Wood-burning fires are a popular choice here. There are many reasons for this. For one thing, there’s just something nice and homey about a wood fire. For another reason, wood is a cheap natural resource, and burns reasonably efficiently. It can even burn so hot that the fire pit doesn’t produce much ambient smoke, creating smokeless fire pits.

You can also adjust the BTU output by simply adding to or reducing the amount of fuel!

However, wood burning fire pits have fairly intensive upkeep and wood can be difficult to source and expensive to keep buying!

Propane and Natural Gas

Gas fire pits are a natural choice for those that require easy clean-up and don’t want to spend an arm and a leg on fuel. Although the fire pits themselves can be more expensive, they’re less work in the long run. They’ll likely save you money if you plan on using your fire pit often!

Bio-ethanol

If you are looking for lower BTUs, bio-ethanol fuels, in both liquid as well as gel form, can burn a lot less intensely than the alternatives.

The same holds true for electric-powered heaters, although this will obviously depend in part on the power of your heater.

Safely positioning your fire pit

Regardless of how many BTUs your fire pit has (or what kind of fuel it burns), you’ll want to make sure that it’s safely placed. This naturally depends on several factors, most importantly the size of your outdoor area.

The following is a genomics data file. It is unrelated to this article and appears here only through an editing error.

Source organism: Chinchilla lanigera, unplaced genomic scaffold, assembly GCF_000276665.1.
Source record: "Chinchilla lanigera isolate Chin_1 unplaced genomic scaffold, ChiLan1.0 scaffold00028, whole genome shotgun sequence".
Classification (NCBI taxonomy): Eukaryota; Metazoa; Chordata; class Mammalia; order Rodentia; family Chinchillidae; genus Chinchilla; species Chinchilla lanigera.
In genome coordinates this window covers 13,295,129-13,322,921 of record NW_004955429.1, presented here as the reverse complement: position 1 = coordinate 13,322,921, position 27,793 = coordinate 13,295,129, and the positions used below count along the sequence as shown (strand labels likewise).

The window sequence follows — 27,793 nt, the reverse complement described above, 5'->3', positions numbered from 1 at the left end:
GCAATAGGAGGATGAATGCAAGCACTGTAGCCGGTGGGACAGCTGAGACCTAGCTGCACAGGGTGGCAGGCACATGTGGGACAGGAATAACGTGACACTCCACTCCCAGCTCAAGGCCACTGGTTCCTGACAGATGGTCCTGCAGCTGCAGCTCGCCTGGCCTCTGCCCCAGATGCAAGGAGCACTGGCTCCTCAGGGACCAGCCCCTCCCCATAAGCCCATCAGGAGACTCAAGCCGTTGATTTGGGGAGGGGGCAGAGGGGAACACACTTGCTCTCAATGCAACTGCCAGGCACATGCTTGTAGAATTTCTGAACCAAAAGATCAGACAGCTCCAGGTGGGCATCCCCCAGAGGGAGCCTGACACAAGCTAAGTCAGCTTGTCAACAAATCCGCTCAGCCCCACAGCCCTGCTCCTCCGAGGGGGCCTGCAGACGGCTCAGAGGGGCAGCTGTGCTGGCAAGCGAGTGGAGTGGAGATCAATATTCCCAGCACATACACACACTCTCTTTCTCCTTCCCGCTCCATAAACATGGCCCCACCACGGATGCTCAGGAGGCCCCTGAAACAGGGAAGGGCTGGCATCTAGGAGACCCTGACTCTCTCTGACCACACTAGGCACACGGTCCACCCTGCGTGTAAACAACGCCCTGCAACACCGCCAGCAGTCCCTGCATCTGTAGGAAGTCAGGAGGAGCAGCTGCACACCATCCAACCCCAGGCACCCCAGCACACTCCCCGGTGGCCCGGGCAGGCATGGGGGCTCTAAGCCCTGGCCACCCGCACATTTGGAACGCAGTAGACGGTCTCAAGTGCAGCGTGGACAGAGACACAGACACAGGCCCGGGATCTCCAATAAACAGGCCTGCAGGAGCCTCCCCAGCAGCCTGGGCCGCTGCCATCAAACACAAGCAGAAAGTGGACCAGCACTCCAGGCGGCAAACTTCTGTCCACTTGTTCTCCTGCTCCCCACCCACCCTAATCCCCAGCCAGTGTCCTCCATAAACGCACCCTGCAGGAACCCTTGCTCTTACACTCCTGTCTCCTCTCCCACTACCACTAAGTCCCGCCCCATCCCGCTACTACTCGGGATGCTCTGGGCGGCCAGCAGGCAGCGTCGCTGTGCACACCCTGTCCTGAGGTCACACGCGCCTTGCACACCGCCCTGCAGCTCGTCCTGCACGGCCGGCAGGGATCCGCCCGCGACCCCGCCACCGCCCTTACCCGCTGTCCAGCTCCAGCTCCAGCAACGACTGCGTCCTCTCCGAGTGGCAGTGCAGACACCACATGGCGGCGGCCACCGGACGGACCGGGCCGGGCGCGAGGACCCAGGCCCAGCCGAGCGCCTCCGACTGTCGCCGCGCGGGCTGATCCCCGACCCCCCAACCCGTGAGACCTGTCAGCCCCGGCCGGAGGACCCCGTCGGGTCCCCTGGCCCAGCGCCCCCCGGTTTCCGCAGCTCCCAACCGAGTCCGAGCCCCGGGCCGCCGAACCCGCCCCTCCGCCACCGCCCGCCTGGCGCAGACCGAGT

Your fire pit should always be placed in an open area free from any additional structures or stray debris. The last thing you want is an ember or flickering flame catching something else on fire and causing a catastrophe.

Make sure that your fire pit sits at least 15 feet or more away from any structures. If your fire pitis on the higher range of BTU output, this should be even further.

There is a reason why fire pits tend to feature sturdy cast iron shells. You don’t need cast iron furniture. However, it helps if any of the furnishings you have close by are made from a fire-resistant material.

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Rich

Saturday 23rd of October 2021

Hello:

I came across your site and have a question. My organization is holding an outdoor Halloween concert. We perform on a 30’x50’ stage area. The forecast is for a 60 degree day and we want to raise the temperature of the stage area to 68 degrees. We obtained 12 propane restaurant patio heaters to do the job. In your experience, will that number of heaters do the job? Thanks!

Robin Dunivan

Tuesday 27th of July 2021

How many BTUs are needed to use in a gas line used only to light a wood fire? Our plumber is asking how many we want for our outdoor fire pit.

Maryanne Wille

Thursday 1st of July 2021

There are three different gauges for kerosene. You will find them labeled on the tanks that you will use to store your oil. It is important to learn as much about these gauges as possible so that you will be able to determine when the oil needs replacing.

Deborah Senior

Sunday 25th of April 2021

Can I do smores on a concrete fire pit with 45,000 BTU output?

rosie pandhi

Wednesday 10th of March 2021

Is there a big difference between 45K versus 65K BTU in an outdoor fire pit table? Does that 65K give off noticeably more heat?